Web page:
Images play a big role in the aesthetics of your client’s websites and can also help drastically improve search engine rankings. The alt attribute (or alt text/tag) tells search engines what the images are about. Saving images before uploading to WordPress with keyword-rich, descriptive file names will help your client’s get more traffic to their site. Like title tags and meta descriptions, be sure to include a call-to-action within your image alt tag such as “learn more about product X”.
Why are alt tags so important? It improves the site’s accessibility (how will visually impaired visitors know what your images are about?) and also increases the likelihood of appearing in Google image search results.
Optimize for speed
The difference between a site that loads in one second and one that loads in three seconds is monumental in terms of SEO and the user experience. A WordPress site that loads slowly will annoy visitors and is one of the key signals Google uses in its algorithm to rank pages. The search engine has an allocated “crawl budget” and if your client’s site takes longer to load, Google can’t crawl as many pages within their budget which can negatively affect their rank opportunity. Here are a few key ways to keep your sites running at top speed:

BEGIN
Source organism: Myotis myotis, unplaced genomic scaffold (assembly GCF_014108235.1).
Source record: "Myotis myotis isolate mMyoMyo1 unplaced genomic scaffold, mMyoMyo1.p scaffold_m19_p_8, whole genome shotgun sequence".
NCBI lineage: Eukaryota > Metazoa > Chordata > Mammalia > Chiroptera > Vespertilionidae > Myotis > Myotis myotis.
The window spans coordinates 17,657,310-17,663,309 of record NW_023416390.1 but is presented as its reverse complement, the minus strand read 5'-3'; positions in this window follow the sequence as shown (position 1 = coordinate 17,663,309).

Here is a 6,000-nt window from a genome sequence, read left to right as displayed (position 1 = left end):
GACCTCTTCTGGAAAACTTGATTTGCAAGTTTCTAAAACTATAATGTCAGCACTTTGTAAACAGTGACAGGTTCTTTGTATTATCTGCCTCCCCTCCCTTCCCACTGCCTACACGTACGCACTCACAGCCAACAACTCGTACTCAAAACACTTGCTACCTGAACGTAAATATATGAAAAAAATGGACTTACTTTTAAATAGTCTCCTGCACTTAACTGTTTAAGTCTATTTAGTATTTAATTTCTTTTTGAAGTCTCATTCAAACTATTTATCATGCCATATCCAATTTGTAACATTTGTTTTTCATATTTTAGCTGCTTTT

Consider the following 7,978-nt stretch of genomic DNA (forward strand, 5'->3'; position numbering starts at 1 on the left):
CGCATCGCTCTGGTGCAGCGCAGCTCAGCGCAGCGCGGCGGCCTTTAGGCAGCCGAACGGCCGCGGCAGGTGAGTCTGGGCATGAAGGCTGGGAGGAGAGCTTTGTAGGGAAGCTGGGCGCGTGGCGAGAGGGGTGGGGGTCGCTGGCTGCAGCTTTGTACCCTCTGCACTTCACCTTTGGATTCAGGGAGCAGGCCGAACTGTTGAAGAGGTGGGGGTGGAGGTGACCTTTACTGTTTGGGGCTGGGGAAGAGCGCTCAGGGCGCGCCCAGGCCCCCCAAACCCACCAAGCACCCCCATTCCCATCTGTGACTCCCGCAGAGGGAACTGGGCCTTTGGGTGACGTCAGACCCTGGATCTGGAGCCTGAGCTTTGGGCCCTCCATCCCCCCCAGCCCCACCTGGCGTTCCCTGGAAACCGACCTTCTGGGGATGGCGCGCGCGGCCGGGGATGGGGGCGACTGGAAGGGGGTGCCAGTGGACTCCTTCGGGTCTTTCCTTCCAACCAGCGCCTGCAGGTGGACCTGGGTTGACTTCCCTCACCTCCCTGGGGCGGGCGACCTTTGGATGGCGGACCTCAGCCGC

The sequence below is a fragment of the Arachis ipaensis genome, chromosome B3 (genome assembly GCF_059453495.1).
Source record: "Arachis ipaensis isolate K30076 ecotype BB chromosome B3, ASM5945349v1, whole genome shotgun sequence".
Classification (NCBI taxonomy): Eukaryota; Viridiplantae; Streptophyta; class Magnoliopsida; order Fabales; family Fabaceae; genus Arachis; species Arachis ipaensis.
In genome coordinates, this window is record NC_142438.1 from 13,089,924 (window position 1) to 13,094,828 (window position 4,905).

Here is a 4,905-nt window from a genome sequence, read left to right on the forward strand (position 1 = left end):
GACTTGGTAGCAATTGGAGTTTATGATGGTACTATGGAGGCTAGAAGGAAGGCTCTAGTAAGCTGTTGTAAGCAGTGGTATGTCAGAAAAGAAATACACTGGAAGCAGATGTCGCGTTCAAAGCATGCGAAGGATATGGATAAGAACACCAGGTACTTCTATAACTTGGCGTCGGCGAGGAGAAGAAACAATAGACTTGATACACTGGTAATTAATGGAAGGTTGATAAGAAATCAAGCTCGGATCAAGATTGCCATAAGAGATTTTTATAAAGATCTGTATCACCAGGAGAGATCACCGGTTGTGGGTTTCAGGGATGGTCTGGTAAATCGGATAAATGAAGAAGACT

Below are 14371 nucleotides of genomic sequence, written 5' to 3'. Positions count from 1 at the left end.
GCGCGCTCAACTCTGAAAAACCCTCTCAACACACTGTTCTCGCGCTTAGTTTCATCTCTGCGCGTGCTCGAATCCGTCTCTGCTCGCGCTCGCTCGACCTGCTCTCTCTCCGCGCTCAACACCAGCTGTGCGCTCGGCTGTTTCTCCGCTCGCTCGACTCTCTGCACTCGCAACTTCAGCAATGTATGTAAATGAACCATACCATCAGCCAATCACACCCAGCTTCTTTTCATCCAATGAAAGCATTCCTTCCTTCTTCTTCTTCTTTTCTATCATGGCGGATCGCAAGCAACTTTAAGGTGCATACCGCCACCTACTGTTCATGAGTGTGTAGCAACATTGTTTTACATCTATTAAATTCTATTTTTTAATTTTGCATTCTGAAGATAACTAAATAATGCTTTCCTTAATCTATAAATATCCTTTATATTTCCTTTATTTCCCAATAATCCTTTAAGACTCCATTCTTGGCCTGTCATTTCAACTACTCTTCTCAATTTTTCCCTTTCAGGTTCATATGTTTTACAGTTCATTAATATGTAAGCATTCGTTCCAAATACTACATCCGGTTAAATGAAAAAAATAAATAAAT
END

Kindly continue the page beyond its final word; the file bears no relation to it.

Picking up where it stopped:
- Compress images. Save as a JPEG or PNG and ensure the dpi is 72.
- Use a Content Delivery Network (CDN). This stores copies of your images and site files in locations all around the world so they can be downloaded to your visitor’s computer faster, speeding up the overall load time of your page.
- Simplify the code. If you’re developing massive sites for your clients, HTML, CSS and source code files can become monstrous and slow down your site immensely. Simplify files by removing unnecessary spaces and characters.
Not sure how fast your client’s WordPress site is loading? Use Google’s handy PageSpeed tools to run a quick test.
WordPress SEO hack: Choose a reliable host